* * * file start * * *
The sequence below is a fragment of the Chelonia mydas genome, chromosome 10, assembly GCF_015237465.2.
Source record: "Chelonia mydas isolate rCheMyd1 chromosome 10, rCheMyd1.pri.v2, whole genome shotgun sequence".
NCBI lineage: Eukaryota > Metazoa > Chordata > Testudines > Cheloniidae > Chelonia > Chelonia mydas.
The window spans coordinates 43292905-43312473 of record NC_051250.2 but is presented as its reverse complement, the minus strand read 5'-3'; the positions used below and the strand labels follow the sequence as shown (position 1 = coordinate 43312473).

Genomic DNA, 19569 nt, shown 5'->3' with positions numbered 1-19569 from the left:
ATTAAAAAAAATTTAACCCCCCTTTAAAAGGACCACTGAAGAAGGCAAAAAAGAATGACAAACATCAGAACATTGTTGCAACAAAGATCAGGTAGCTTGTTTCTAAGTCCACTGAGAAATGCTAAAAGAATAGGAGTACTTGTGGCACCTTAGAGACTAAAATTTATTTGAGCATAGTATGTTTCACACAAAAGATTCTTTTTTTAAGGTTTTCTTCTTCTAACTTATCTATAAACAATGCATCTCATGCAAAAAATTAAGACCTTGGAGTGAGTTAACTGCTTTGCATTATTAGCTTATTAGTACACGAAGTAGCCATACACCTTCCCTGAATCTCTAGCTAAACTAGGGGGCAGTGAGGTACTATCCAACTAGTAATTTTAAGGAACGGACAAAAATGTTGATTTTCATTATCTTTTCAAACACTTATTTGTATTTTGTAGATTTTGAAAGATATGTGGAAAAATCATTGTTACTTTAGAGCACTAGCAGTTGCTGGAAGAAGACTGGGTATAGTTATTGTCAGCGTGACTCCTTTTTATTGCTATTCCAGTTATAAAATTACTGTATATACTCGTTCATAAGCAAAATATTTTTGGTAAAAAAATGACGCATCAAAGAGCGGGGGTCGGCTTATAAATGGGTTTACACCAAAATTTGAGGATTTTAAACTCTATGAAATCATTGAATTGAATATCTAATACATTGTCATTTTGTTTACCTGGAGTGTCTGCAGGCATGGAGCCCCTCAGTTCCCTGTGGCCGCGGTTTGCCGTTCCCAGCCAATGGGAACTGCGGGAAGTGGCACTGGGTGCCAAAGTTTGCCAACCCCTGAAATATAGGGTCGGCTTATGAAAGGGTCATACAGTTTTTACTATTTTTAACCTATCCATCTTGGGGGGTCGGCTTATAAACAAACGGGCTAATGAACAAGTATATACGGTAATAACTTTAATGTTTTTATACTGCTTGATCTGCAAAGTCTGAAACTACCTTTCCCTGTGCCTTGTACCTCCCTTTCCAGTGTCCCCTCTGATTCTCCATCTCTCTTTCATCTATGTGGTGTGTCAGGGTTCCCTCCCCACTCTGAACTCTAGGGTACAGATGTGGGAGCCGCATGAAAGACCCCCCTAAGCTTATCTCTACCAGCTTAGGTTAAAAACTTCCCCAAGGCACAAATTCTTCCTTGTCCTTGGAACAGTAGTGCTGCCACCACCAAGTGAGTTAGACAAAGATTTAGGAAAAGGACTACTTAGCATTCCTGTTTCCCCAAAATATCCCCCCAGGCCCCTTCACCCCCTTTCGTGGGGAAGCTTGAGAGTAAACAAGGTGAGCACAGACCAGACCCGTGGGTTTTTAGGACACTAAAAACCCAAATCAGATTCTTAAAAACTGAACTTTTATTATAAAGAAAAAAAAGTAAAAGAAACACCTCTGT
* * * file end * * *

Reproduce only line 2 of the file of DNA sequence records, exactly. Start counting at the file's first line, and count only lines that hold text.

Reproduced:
Source record: "Chelonia mydas isolate rCheMyd1 chromosome 10, rCheMyd1.pri.v2, whole genome shotgun sequence".